Happy St. Patrick’s Day!


Give Up Yer Aul Sins! Verbal Spew’s St. Patrick’s Day post for The Begorrathon. Be sure to enter her contest to win an Irish Care Package

The Verbal Spew Review

I had originally planned on sharing with you all an extensive Spew Guide to St. Paddy’s Day, but as I told Niall the other day, proceedings came to an abrupt halt following the “Knacker-Drinking on the Canal” segment. I had genuinely intended on completing it, but, well, I got kind of distracted.

So instead I will gift to you a charmingly precious recount of the Story of St. Patrick, as told by a schoolchild and recorded in a classroom in Dublin during the 1960s. These recordings were collected, remastered and animated by the Oscar-nominated Brown Bag Films, and would later become known as “Give Up Yer Aul Sins”. They would also prove that nobody tells a story quite like a Dub does.

Don’t forget that The Begorrathon, as part of Ireland Month, will be ongoing throughout March, and that The Great Irish Care Package will be up for…

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The Irresistible Rise of Irish Crime Fiction – A Begorrathon 2015 Post from 746 Books


? When asked why he chose to set his first crime novel in the US, Irish writer John Connolly said, ‘Because in Ireland everybody would’ve known who done it within days.’ Exaggeration aside, in the pre-Celtic Tiger landscape of Ireland, this may well have been the case, but it certainly isn’t nowadays as Irish crime…

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April A to Z: O is for Ordinary #atozchallenge


By Niall McArdle

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We live in a culture that celebrates the extraordinary – a world of superlatives: fastest man, best actor, richest people, sexiest women (the culture of superlatives is also rather sexist: it’s easy to find polls of female beauty, more difficult to find celebrations of women’s intellect or achievements).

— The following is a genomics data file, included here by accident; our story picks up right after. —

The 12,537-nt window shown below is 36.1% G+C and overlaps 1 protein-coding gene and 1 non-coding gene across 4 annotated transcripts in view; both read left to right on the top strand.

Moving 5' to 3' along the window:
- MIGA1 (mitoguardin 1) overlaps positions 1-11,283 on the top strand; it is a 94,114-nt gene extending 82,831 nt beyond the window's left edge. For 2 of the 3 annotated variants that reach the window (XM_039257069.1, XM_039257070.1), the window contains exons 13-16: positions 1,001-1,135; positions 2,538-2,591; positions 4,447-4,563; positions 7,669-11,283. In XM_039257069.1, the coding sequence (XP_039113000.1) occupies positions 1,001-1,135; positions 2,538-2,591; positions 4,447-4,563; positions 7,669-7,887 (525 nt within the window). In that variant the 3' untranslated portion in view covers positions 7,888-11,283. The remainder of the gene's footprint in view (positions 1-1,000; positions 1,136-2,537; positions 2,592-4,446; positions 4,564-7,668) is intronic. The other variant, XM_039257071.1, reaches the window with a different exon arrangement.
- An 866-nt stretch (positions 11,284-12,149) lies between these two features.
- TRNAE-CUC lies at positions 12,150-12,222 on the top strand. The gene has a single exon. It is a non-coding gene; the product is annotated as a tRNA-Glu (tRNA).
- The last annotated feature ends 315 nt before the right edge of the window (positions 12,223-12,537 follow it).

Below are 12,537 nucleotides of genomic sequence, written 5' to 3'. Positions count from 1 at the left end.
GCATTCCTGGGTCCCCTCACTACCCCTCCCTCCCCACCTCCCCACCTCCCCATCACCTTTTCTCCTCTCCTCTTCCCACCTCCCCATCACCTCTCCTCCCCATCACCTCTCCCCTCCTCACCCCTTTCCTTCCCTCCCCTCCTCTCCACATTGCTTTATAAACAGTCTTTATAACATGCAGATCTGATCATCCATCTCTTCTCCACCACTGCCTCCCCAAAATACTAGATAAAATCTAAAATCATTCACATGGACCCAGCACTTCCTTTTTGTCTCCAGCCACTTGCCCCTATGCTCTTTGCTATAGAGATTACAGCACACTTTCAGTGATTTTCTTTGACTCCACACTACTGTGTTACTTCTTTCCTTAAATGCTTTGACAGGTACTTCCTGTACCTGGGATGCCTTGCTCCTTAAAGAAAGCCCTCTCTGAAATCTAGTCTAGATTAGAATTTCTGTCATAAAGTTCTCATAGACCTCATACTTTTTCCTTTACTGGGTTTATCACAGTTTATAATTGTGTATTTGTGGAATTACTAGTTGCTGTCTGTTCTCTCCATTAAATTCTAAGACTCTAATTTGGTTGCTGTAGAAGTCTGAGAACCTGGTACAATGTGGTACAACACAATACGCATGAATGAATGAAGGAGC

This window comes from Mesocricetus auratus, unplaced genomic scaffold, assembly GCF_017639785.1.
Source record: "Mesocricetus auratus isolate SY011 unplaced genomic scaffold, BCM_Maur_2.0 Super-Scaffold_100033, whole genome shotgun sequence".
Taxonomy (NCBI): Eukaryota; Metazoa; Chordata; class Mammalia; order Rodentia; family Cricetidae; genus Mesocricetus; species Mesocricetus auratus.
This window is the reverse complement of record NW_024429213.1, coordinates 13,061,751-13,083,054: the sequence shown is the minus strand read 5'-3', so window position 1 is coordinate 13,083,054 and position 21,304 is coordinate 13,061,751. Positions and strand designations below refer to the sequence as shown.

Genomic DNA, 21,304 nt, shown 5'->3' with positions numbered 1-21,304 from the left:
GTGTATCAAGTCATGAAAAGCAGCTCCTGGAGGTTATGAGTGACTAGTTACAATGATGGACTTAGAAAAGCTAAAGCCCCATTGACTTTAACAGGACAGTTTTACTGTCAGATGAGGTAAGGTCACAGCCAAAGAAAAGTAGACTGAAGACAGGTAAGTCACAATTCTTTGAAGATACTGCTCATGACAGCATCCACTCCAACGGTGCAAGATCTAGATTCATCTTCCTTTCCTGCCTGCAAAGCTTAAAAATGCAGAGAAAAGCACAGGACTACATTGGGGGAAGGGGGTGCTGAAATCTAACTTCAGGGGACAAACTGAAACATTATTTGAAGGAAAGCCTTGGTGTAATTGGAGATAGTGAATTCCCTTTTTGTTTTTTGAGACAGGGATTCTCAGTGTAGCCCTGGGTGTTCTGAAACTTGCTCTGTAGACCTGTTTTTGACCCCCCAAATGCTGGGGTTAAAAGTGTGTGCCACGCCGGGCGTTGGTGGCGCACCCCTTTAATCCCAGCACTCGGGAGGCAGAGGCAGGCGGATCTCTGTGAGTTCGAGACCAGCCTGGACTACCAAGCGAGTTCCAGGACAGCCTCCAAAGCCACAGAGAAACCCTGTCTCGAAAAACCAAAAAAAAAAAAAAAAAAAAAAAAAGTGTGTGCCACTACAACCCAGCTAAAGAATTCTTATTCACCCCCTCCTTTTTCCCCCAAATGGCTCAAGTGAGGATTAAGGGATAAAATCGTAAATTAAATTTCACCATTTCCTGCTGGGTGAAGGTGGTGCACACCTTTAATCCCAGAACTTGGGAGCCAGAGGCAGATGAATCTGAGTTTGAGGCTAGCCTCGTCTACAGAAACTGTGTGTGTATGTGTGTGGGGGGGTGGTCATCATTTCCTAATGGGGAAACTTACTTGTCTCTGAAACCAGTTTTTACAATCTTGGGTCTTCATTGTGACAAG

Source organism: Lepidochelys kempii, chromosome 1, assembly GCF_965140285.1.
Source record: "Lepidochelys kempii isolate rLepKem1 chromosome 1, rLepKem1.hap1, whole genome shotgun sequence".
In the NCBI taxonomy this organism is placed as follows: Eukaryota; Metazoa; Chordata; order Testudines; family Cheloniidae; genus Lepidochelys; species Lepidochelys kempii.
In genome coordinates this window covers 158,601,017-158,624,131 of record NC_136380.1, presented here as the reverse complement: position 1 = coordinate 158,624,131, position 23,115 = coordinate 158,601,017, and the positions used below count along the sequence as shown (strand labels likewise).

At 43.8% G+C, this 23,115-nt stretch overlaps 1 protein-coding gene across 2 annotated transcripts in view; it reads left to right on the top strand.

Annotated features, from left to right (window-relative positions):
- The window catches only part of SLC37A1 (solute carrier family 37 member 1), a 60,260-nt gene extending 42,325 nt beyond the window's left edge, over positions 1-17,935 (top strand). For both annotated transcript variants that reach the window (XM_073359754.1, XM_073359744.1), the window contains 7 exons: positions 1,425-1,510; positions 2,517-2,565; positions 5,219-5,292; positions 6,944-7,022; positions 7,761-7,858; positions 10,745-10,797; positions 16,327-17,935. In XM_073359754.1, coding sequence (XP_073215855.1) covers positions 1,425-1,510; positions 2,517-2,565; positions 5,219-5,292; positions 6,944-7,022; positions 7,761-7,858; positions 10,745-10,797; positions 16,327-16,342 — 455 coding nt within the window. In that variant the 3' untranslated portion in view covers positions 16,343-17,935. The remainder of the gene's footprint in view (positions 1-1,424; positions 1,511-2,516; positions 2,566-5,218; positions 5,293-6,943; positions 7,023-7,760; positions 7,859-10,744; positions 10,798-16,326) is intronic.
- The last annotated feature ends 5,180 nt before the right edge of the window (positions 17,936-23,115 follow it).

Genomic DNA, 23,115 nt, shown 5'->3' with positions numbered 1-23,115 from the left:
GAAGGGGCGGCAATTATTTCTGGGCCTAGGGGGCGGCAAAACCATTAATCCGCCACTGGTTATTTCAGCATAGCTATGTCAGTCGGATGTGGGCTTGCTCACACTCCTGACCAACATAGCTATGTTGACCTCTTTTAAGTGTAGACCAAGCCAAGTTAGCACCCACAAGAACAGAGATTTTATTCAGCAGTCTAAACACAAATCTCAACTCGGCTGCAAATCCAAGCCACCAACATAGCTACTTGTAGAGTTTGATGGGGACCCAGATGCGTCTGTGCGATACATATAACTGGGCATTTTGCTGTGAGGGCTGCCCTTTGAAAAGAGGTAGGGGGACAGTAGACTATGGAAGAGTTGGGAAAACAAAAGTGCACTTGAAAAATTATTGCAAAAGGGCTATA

But what of the ordinary? The mundane? The quotidian grind of trivialities and simplicity?

For today’s A to Z Challenge, O is for Ordinary

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James Joyce wrote Ulysses to celebrate the ordinary, everyday pleasures that can be had walking, eating, drinking, and thinking. Leopold Bloom has much in the way of ordinary wisdom. Some think the novel is too abstract, too high-brow, too hard, but in fact Joyce wrote it for the ordinary reader (he used to give copies of it to waiters, feeling sure that they more than anyone else would understand it).

Declan Kiberd has written the most marvellous guide to the ordinary wisdom of this extraordinary book. Ulysses and Us is one of the best pieces of crticism on Joyce; it makes the book more than accessible.

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Like Ulysses, there is much ordinary wisdom to be had in Seven Pleasures: Essays on Ordinary Happiness by Willard Spiegelman.

Extraordinary A to Z bloggers here, here and here.

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April A to Z: H is for Heaney


By Niall McArdle It’s been 7 months since the sudden death of Seamus Heaney, and for those who care about poetry the tragic loss is still fresh,. By the way, April in the United States is National Poetry Month. His life and work will be celebrated on April 23rd at the National Concert Hall in Dublin. […]

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